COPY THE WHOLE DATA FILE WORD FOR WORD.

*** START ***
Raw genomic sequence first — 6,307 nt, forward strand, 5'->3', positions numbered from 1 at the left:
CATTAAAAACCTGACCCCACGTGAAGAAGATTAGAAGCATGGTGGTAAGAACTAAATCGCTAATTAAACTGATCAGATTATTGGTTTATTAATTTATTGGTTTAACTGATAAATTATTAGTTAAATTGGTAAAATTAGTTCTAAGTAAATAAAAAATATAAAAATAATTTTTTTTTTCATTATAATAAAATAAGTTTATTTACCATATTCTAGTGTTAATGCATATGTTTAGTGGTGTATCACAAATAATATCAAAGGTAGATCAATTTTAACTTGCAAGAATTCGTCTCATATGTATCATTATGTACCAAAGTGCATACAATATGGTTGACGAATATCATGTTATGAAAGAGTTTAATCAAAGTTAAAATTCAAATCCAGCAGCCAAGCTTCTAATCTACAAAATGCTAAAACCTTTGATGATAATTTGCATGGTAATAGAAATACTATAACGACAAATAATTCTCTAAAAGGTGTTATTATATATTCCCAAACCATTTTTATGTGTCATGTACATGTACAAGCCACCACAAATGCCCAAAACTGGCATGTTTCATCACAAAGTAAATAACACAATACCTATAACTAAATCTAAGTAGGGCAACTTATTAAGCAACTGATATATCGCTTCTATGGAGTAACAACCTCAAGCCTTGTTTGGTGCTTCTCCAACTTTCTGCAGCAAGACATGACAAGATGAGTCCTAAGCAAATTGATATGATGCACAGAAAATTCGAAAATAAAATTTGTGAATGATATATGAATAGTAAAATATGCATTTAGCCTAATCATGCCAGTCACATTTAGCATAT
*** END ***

Raw genomic sequence first — 6,307 nt, forward strand, 5'->3', positions numbered from 1 at the left:
CATTAAAAACCTGACCCCACGTGAAGAAGATTAGAAGCATGGTGGTAAGAACTAAATCGCTAATTAAACTGATCAGATTATTGGTTTATTAATTTATTGGTTTAACTGATAAATTATTAGTTAAATTGGTAAAATTAGTTCTAAGTAAATAAAAAATATAAAAATAATTTTTTTTTTCATTATAATAAAATAAGTTTATTTACCATATTCTAGTGTTAATGCATATGTTTAGTGGTGTATCACAAATAATATCAAAGGTAGATCAATTTTAACTTGCAAGAATTCGTCTCATATGTATCATTATGTACCAAAGTGCATACAATATGGTTGACGAATATCATGTTATGAAAGAGTTTAATCAAAGTTAAAATTCAAATCCAGCAGCCAAGCTTCTAATCTACAAAATGCTAAAACCTTTGATGATAATTTGCATGGTAATAGAAATACTATAACGACAAATAATTCTCTAAAAGGTGTTATTATATATTCCCAAACCATTTTTATGTGTCATGTACATGTACAAGCCACCACAAATGCCCAAAACTGGCATGTTTCATCACAAAGTAAATAACACAATACCTATAACTAAATCTAAGTAGGGCAACTTATTAAGCAACTGATATATCGCTTCTATGGAGTAACAACCTCAAGCCTTGTTTGGTGCTTCTCCAACTTTCTGCAGCAAGACATGACAAGATGAGTCCTAAGCAAATTGATATGATGCACAGAAAATTCGAAAATAAAATTTGTGAATGATATATGAATAGTAAAATATGCATTTAGCCTAATCATGCCAGTCACATTTAGCATAT